…another deep puzzle: why are economic dynamism and fluidity in decline? Entrepreneurship and new business formation have been dropping for a while now in America (Silicon Valley’s present frenzy is an exception, not the rule), and people are moving around less than they used to, both geographically and professionally. This is not good news, and it’s also not obvious how to fix it. There doesn’t appear to be any single main culprit. Instead, Haltiwanger described the situation as “death by a thousand cuts.”

    OTOH, if the problem is pikkety’s r > g, how does the rate of return keep skyrocketing? Historically, r has always declined as the rich slurp most of the profits in a growing economy without reinvesting. It’s the well-known law of diminishing returns. And if r really is >> g, then we shouldn’t see much demand for negative-real-rate-of-return instruments like fed inflation-adjusted TIPS bonds — but we do. The fed can’t print enough of these things, and rich people all over the world keeping buying TIPS bonds. From Larry Summers review of Piketty’s Capital in the 21st Century, 2014.

    A brief look at the Forbes 400 list also provides only limited support for Piketty’s ideas that fortunes are patiently accumulated through reinvestment. When Forbes compared its list of the wealthiest Americans in 1982 and 2012, it found that less than one tenth of the 1982 list was still on the list in 2012, despite the fact that a significant majority of members of the 1982 list would have qualified for the 2012 list if they had accumulated wealth at a real rate of even 4 percent a year. They did not, given pressures to spend, donate, or misinvest their wealth. In a similar vein, the data also indicate, contra Piketty, that the share of the Forbes 400 who inherited their wealth is in sharp decline.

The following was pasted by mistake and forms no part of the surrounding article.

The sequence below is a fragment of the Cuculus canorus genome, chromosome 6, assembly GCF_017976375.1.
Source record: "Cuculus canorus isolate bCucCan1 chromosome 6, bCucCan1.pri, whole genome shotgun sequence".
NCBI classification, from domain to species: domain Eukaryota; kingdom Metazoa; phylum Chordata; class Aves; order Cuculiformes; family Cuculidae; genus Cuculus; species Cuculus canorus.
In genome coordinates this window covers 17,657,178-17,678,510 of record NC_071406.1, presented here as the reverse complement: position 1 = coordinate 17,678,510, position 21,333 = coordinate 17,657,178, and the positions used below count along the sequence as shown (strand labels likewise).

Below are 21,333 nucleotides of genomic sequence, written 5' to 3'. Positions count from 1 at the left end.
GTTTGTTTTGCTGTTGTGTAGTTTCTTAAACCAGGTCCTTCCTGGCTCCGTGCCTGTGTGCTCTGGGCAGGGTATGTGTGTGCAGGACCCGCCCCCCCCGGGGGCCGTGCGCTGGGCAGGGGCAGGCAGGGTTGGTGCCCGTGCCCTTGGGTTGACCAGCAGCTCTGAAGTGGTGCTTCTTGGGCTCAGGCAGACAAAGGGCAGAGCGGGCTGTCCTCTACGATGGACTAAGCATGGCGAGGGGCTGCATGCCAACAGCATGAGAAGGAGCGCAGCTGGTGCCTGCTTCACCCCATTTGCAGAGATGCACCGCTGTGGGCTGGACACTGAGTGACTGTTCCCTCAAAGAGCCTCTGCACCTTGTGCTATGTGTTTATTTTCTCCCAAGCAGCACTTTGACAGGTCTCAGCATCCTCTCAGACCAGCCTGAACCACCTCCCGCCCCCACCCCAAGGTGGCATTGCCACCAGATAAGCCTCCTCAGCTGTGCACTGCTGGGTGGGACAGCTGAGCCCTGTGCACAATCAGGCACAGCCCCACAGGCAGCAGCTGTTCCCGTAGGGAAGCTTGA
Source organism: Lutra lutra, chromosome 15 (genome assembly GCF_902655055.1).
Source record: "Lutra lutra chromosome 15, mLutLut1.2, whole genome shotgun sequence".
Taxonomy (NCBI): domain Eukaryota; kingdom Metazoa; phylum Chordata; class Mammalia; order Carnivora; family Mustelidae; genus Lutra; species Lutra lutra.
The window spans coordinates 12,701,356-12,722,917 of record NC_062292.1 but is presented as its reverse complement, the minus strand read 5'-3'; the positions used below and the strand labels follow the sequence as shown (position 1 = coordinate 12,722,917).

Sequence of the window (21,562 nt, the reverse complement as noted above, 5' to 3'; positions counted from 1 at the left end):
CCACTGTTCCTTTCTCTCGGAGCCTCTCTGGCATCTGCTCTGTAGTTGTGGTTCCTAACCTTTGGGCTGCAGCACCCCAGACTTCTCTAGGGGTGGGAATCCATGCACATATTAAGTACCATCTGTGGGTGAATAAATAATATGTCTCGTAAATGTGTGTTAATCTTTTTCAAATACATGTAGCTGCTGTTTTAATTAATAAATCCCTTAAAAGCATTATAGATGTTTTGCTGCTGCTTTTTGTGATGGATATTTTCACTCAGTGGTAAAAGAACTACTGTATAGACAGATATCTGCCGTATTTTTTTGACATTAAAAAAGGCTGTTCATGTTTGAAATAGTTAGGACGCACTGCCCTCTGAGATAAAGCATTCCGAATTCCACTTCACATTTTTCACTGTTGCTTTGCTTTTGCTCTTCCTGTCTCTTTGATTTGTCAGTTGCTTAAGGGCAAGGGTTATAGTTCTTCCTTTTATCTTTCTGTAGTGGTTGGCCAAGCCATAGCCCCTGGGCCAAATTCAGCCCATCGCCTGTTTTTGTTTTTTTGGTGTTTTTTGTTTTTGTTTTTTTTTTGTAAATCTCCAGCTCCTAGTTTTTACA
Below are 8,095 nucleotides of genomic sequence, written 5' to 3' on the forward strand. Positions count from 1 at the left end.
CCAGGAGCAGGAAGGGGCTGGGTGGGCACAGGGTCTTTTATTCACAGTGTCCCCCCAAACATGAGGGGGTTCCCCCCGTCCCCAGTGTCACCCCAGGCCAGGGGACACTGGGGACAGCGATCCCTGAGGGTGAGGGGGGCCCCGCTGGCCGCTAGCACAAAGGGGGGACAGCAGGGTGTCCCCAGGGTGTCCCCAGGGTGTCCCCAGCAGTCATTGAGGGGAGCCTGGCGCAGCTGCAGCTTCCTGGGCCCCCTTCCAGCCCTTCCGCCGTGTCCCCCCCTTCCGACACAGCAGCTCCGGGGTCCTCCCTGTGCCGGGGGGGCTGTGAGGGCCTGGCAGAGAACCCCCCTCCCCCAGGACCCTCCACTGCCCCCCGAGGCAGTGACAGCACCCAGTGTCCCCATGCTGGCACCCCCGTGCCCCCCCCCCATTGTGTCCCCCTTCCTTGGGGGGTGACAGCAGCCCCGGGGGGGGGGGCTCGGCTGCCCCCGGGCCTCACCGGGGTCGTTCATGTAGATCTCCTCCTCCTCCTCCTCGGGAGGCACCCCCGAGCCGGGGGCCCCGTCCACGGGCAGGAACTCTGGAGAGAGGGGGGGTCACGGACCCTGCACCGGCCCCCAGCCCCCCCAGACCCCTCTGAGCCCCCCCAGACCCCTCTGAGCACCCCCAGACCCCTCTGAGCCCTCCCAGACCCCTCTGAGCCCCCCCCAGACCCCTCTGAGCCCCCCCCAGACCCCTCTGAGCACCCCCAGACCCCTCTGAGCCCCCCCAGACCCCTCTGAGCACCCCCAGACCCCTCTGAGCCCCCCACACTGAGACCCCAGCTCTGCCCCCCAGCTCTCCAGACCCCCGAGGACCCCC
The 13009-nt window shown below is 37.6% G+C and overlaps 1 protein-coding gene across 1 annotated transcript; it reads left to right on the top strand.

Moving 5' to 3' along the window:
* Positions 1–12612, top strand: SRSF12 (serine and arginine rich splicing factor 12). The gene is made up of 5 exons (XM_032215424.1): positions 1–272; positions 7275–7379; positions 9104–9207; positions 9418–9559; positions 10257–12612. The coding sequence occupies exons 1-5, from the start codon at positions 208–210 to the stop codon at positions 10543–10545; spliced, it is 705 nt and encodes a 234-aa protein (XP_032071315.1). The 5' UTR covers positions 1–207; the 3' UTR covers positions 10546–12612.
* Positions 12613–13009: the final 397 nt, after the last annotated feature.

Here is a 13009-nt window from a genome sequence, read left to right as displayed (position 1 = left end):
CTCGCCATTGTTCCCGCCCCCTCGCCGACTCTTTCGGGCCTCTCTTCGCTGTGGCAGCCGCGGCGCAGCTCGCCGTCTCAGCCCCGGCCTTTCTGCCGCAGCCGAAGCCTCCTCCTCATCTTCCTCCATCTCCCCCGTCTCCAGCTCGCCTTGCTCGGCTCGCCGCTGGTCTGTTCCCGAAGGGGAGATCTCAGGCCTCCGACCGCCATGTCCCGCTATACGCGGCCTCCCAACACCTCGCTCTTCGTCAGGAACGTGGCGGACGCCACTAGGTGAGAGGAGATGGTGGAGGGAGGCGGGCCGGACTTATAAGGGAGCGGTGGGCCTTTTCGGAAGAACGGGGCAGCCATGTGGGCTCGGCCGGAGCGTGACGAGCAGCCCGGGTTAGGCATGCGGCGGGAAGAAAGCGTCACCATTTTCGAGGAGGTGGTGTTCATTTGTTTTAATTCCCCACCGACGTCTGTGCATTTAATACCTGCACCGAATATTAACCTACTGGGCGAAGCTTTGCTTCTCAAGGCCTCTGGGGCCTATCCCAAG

But if it is not at all clear that there is any kind of iron law of capitalism that leads to rising wealth and income inequality, the question of how to account for rising inequality remains. (..) So why has the labor income of the top 1 percent risen so sharply relative to the income of everyone else? No one really knows.

    1. Thomas,

      “The ongoing collapse in gdp growth after the 2008 global financial crash is sort of what you’d expect.”

      We have definitive experimental evidence that this is incorrect. Very few mainstream economics “expected” that. Richard Koo of Nomura is one of those, based on his experience with Japan.

      There were others. I’m no economist, but consistently said to expect slow GDP growth. I had fierce arguments with some A-team economists (even in mid-2014). They were friends and so nicely disagreed although they thought I wasn’t so much wrong but stupid.

    2. Thomas,

      “It’s Keynes’ “paradox of thrift” crushing aggregate demand.”

      True in the years after the crash. However the private sector has resumed borrowing, and savings rates remain low. That’s not the problem now. It might become so in the future as the Boomers retire, however — as they can no longer borrow, and their income crashes.